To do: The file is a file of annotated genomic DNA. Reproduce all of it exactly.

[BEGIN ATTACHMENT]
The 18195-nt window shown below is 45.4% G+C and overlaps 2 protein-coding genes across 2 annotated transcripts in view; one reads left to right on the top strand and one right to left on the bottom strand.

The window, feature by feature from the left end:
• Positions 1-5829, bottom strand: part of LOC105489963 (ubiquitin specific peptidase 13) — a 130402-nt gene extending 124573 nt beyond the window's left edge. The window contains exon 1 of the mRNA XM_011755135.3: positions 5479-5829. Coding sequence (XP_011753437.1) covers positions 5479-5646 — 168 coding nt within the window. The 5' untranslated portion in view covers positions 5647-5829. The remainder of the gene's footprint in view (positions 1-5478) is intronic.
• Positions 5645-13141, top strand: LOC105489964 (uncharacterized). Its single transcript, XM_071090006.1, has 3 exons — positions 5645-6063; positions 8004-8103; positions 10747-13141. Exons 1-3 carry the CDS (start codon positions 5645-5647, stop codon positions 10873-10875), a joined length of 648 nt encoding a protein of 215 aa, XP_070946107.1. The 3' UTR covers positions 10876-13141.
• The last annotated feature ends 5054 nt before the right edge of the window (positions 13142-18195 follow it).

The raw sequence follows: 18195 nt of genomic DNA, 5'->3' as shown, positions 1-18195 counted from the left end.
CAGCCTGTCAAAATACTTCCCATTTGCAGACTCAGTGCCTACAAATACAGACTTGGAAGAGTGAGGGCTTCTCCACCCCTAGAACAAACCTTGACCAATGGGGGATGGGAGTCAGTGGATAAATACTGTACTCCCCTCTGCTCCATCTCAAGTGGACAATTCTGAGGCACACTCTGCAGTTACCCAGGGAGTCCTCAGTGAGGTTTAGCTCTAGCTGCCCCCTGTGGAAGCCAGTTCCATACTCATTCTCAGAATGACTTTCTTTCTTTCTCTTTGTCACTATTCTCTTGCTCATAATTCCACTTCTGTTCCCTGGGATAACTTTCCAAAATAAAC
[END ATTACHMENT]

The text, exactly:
The 18195-nt window shown below is 45.4% G+C and overlaps 2 protein-coding genes across 2 annotated transcripts in view; one reads left to right on the top strand and one right to left on the bottom strand.

The window, feature by feature from the left end:
• Positions 1-5829, bottom strand: part of LOC105489963 (ubiquitin specific peptidase 13) — a 130402-nt gene extending 124573 nt beyond the window's left edge. The window contains exon 1 of the mRNA XM_011755135.3: positions 5479-5829. Coding sequence (XP_011753437.1) covers positions 5479-5646 — 168 coding nt within the window. The 5' untranslated portion in view covers positions 5647-5829. The remainder of the gene's footprint in view (positions 1-5478) is intronic.
• Positions 5645-13141, top strand: LOC105489964 (uncharacterized). Its single transcript, XM_071090006.1, has 3 exons — positions 5645-6063; positions 8004-8103; positions 10747-13141. Exons 1-3 carry the CDS (start codon positions 5645-5647, stop codon positions 10873-10875), a joined length of 648 nt encoding a protein of 215 aa, XP_070946107.1. The 3' UTR covers positions 10876-13141.
• The last annotated feature ends 5054 nt before the right edge of the window (positions 13142-18195 follow it).

The raw sequence follows: 18195 nt of genomic DNA, 5'->3' as shown, positions 1-18195 counted from the left end.
CAGCCTGTCAAAATACTTCCCATTTGCAGACTCAGTGCCTACAAATACAGACTTGGAAGAGTGAGGGCTTCTCCACCCCTAGAACAAACCTTGACCAATGGGGGATGGGAGTCAGTGGATAAATACTGTACTCCCCTCTGCTCCATCTCAAGTGGACAATTCTGAGGCACACTCTGCAGTTACCCAGGGAGTCCTCAGTGAGGTTTAGCTCTAGCTGCCCCCTGTGGAAGCCAGTTCCATACTCATTCTCAGAATGACTTTCTTTCTTTCTCTTTGTCACTATTCTCTTGCTCATAATTCCACTTCTGTTCCCTGGGATAACTTTCCAAAATAAAC